Governed by the basic rules of negligence
Protecting victims from dangerous or defective conditions or obstructions
Personal injury cases related to slip and fall generally involve accidents that result when someone encounters an unsafe condition and then stumbles, overextends, twists or suffers other injuries caused when landing. Dangerous, defective and unsafe conditions can include cracked sidewalks, ice and snow, and potholes, broken floor tiles, and even objects on the steps. Indirectly dangerous, defective and unsafe conditions contributing to the severity of a person’s fall and resultant injuries may include missing handrails or poor lighting conditions.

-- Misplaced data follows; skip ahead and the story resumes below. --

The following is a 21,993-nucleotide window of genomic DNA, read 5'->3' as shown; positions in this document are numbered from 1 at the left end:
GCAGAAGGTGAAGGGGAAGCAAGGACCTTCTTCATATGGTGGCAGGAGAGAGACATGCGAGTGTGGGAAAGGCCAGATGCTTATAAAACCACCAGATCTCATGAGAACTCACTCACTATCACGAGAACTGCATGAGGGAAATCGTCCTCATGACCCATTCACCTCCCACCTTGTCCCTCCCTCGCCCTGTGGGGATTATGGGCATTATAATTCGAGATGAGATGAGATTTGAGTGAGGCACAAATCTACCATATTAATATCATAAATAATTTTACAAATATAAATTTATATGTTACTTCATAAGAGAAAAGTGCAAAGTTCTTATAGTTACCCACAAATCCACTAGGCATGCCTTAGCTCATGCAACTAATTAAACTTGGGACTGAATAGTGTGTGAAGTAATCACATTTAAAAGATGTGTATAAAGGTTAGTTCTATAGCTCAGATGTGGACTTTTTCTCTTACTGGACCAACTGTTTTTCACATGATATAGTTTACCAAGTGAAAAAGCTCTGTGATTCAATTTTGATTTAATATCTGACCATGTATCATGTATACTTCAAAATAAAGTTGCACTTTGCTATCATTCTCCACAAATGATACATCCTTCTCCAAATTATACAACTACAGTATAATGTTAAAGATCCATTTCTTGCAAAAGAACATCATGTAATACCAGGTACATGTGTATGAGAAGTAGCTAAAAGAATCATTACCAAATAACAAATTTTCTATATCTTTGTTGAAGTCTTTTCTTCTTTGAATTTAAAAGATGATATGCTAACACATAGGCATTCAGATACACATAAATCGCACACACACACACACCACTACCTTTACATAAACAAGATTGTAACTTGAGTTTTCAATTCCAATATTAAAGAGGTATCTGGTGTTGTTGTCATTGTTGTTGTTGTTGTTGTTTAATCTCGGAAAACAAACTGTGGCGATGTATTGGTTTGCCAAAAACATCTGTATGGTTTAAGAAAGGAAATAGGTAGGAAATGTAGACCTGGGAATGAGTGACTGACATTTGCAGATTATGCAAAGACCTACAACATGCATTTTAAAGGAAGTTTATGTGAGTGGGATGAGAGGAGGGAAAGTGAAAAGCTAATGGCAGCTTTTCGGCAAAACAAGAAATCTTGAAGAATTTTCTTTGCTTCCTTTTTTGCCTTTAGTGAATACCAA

Responsible parties must be identified at the outset of a slip and fall lawsuit. While fault can usually be traced to an individual landowner, employee or tenant who caused the hazard, there may be additional parties who exercised care, custody and control of the accident location. Potentially responsible parties include landlords, property managers, business owners, or the owner of the property. In most cases, one or more of these parties will have liability insurance covering the property.
Special considerations arise when a slip and fall accident takes place on public property. Historically, victims were completely barred from suing the government for negligence. Recently this rule has been amended by statute, and governmental entities may be sued in limited circumstances.